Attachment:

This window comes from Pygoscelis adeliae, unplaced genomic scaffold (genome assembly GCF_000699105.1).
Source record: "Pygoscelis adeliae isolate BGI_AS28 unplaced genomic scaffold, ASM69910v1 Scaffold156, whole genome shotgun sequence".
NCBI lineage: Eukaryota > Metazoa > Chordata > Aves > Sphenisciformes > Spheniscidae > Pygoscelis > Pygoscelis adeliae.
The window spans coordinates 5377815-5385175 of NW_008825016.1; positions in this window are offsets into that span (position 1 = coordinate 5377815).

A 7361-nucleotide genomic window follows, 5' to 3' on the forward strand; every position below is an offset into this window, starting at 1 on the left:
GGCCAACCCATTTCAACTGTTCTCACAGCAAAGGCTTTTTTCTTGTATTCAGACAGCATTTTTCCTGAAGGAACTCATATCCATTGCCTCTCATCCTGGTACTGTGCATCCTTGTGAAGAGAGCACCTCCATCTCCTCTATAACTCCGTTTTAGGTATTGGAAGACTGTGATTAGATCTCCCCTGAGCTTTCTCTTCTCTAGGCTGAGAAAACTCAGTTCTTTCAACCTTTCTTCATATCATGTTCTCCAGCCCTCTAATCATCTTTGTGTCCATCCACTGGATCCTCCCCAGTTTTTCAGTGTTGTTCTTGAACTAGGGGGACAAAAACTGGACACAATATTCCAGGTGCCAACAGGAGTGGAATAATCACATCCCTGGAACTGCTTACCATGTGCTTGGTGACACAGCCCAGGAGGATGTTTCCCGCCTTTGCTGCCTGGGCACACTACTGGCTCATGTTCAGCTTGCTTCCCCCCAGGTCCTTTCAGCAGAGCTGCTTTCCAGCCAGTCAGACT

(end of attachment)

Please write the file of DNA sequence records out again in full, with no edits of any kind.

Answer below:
This window comes from Pygoscelis adeliae, unplaced genomic scaffold (genome assembly GCF_000699105.1).
Source record: "Pygoscelis adeliae isolate BGI_AS28 unplaced genomic scaffold, ASM69910v1 Scaffold156, whole genome shotgun sequence".
NCBI lineage: Eukaryota > Metazoa > Chordata > Aves > Sphenisciformes > Spheniscidae > Pygoscelis > Pygoscelis adeliae.
The window spans coordinates 5377815-5385175 of NW_008825016.1; positions in this window are offsets into that span (position 1 = coordinate 5377815).

A 7361-nucleotide genomic window follows, 5' to 3' on the forward strand; every position below is an offset into this window, starting at 1 on the left:
GGCCAACCCATTTCAACTGTTCTCACAGCAAAGGCTTTTTTCTTGTATTCAGACAGCATTTTTCCTGAAGGAACTCATATCCATTGCCTCTCATCCTGGTACTGTGCATCCTTGTGAAGAGAGCACCTCCATCTCCTCTATAACTCCGTTTTAGGTATTGGAAGACTGTGATTAGATCTCCCCTGAGCTTTCTCTTCTCTAGGCTGAGAAAACTCAGTTCTTTCAACCTTTCTTCATATCATGTTCTCCAGCCCTCTAATCATCTTTGTGTCCATCCACTGGATCCTCCCCAGTTTTTCAGTGTTGTTCTTGAACTAGGGGGACAAAAACTGGACACAATATTCCAGGTGCCAACAGGAGTGGAATAATCACATCCCTGGAACTGCTTACCATGTGCTTGGTGACACAGCCCAGGAGGATGTTTCCCGCCTTTGCTGCCTGGGCACACTACTGGCTCATGTTCAGCTTGCTTCCCCCCAGGTCCTTTCAGCAGAGCTGCTTTCCAGCCAGTCAGACT